The first balikbayan boxes came from the US in the 1980s when many Filipinos who settled there regularly sent boxes of goods to their relatives in the Philippines. Fil-Am forwarders noticed and offered door-to-door delivery of these boxes that were charged import duties upon arrival in the Philippines. But sometime during the presidency of Cory Aquino, the duties were waived in recognition of the OFWs’ contribution to the Philippine economy.

The balikbayan box has since evolved into three regular sizes. The cost of delivery is computed according to the origin and destination. Weight is not a consideration. The box has become ubiquitous and easily available in Filipino stores abroad.

Here are some prohibited items that may not go into the box: currencies, checks, traveler’s checks and money orders; jewelry; firearms, ammunition and explosives; prohibited drugs and substances; pornographic materials, gambling cards and toy guns; pirated products (CDs, DVD). The Department of Trade and Industry suggests that those sending by sea should deal only with Philippine Shippers Bureau-accredited sea cargo consolidators and freight forwarders that have Philippine counterparts. One can learn about sending balikbayan boxes from the Internet.

There is a story in every box. Who is the sender, who is the recipient? I don’t mean their names as written on the box. But who indeed are they, what are they like, where, how are they? What went into every box? Why? For whom?

I read an article about an OFW who was preparing a balikbayan box, putting in goods inside it and making her thoughts and feelings known. Filling the box was, for her, an act of love. She couldn’t be there for her kids, she might as well shop for them. She thought about their every need, their every whim. Maybe she needed to do this for herself, more than her family needed to receive what she was sending. Would it have been better if she sent money instead? Who is to say?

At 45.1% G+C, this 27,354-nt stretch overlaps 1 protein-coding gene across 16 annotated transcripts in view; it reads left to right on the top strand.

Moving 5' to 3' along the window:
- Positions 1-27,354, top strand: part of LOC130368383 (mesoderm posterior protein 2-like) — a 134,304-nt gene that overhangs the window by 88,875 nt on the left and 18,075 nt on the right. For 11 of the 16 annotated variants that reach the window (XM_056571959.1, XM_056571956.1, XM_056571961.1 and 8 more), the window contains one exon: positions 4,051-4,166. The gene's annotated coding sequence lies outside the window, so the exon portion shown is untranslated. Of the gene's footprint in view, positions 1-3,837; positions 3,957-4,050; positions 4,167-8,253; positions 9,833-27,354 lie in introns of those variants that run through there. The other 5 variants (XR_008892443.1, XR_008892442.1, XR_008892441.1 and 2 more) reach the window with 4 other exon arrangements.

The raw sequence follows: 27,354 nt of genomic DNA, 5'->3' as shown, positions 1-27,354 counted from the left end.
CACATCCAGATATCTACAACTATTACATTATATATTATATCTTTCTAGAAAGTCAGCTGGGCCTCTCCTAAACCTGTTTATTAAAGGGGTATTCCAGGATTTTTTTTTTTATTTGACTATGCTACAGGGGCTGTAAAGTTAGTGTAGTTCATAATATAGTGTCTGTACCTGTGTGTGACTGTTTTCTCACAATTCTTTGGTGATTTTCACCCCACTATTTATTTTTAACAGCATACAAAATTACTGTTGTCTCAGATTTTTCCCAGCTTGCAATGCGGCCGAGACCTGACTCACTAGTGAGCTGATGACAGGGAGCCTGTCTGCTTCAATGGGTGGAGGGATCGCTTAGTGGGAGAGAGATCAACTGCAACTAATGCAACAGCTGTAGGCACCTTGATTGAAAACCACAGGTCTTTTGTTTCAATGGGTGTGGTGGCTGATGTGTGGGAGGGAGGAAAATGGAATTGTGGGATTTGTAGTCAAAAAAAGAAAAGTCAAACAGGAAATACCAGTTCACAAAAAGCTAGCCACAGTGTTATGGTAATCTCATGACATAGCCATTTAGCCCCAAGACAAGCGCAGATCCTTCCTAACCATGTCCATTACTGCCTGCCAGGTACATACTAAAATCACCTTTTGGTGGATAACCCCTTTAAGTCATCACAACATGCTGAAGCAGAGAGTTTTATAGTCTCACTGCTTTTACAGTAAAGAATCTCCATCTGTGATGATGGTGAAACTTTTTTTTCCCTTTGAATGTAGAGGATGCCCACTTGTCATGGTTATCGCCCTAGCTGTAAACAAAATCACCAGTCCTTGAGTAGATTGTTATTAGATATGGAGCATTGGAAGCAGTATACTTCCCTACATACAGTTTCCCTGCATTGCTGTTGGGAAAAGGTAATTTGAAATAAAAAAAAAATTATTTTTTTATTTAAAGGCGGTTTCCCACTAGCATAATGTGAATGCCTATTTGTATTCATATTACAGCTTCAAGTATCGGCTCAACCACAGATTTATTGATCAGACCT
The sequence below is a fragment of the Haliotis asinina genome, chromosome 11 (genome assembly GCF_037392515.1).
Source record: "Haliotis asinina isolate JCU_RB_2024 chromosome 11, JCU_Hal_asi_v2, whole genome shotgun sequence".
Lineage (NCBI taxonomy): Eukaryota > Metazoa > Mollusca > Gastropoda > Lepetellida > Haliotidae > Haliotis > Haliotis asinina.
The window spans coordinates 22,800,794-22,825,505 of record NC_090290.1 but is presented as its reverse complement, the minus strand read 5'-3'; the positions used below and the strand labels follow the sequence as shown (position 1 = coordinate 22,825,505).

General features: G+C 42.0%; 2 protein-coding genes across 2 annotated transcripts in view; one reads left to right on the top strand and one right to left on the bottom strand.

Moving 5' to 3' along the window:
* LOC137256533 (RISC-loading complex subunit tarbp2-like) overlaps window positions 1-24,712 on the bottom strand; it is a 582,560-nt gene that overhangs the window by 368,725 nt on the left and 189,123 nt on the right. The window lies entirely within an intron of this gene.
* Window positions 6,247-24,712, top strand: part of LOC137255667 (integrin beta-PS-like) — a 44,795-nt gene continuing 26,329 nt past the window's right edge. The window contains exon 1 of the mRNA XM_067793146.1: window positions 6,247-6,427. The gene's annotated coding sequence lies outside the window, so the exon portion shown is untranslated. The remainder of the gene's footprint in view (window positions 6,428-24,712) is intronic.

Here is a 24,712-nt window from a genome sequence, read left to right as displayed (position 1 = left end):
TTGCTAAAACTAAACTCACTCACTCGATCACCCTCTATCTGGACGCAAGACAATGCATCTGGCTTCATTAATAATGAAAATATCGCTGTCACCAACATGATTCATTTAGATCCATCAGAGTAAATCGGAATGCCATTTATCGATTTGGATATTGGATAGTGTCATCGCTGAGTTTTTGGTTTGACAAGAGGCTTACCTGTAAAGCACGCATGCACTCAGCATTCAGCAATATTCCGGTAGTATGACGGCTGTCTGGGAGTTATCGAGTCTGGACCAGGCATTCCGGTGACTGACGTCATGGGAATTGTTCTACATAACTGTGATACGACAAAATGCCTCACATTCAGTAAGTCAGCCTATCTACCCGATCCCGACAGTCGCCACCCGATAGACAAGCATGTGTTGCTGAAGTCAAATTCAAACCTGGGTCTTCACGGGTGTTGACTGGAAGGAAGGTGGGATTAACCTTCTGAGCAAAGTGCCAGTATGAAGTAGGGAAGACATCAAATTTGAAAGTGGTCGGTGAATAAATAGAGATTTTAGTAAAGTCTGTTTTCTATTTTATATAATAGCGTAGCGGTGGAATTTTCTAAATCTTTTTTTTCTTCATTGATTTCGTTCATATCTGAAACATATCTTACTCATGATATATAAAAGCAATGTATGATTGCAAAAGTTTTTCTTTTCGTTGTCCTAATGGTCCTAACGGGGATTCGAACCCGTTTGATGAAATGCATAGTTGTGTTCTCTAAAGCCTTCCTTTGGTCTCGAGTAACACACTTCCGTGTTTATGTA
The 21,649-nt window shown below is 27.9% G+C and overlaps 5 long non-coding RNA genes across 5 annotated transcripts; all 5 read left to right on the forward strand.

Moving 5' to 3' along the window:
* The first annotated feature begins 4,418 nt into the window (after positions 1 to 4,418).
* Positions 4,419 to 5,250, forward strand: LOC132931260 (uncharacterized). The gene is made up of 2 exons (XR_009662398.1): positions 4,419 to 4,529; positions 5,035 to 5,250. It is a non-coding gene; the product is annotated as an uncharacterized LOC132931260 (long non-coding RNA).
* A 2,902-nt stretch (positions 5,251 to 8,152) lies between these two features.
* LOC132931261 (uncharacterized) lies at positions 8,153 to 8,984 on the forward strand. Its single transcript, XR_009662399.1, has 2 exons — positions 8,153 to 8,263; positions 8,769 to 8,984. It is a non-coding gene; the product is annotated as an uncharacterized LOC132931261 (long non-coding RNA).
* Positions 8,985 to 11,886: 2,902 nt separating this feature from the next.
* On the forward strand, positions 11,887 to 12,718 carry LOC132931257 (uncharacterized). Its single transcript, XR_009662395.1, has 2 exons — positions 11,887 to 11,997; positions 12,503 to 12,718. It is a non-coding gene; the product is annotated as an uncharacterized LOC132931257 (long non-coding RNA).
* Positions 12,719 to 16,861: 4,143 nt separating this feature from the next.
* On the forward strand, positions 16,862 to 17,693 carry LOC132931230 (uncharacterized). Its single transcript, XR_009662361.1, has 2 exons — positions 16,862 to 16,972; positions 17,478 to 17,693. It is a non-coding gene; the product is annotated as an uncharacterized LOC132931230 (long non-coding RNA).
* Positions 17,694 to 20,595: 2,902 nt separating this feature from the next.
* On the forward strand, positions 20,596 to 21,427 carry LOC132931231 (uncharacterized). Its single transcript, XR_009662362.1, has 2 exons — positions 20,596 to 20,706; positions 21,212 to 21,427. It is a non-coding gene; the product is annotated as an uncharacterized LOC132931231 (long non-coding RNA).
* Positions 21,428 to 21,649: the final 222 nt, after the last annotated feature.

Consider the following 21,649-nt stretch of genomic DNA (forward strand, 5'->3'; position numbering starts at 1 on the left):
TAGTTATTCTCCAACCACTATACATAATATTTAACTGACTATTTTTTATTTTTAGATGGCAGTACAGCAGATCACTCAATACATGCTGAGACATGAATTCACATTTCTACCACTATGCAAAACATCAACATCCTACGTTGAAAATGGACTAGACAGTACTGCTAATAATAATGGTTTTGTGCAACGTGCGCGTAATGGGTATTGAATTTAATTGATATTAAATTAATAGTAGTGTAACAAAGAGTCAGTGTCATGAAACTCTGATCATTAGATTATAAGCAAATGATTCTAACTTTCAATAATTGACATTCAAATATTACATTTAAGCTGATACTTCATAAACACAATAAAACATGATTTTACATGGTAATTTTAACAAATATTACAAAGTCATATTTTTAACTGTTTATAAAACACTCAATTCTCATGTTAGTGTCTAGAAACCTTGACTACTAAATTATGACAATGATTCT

But there should be a limit to all the sentimentality and to thoughtlessly sending crap (iodized salt, instant noodles, about-to-expire food items, sanitary napkins, microwave ovens) that are available in Philippine stores. Also, how to curb the criminal use of these boxes.

In this country that thrives on padala (no exact English translation) or something sent or received, a balikbayan box is more than cargo. It is a story.


Overseas absentee voters can register via the site that my Canada-based friend, Mila Alvarez-Magno, developed: http://irehistro.info. #

Thursday, August 20, 2015

Remembering in August

Philippine Daily Inquirer/OPINION/by Ma. Ceres P. Doyo

Photo by Recto Mercene
“Think back,” presidential aspirant Raul Roco, seemingly lost in a fog of memories, mused in 2004. “Think back on all the tales that you remember of Camelot.”

The words from the 1960s Lerner-Loewe musical cascaded from his lips as he thought back on how King Arthur sang “that once there was a fleeting wisp of glory, called Camelot.”

“We were the Camelot boys,” Roco, then 62, recalled as he scooped out buko from a freshly cracked coconut shell.

In 2004 I was assigned to do a cover story on a presidential candidate for the Sunday Inquirer Magazine. So where else to meet Roco if not in his family’s Antipolo hillside retreat named “An Maogmang Lugar” (Bicolano for “the happy place”), where bloomed countless hibiscus varieties that became the signature design of his campaign getup?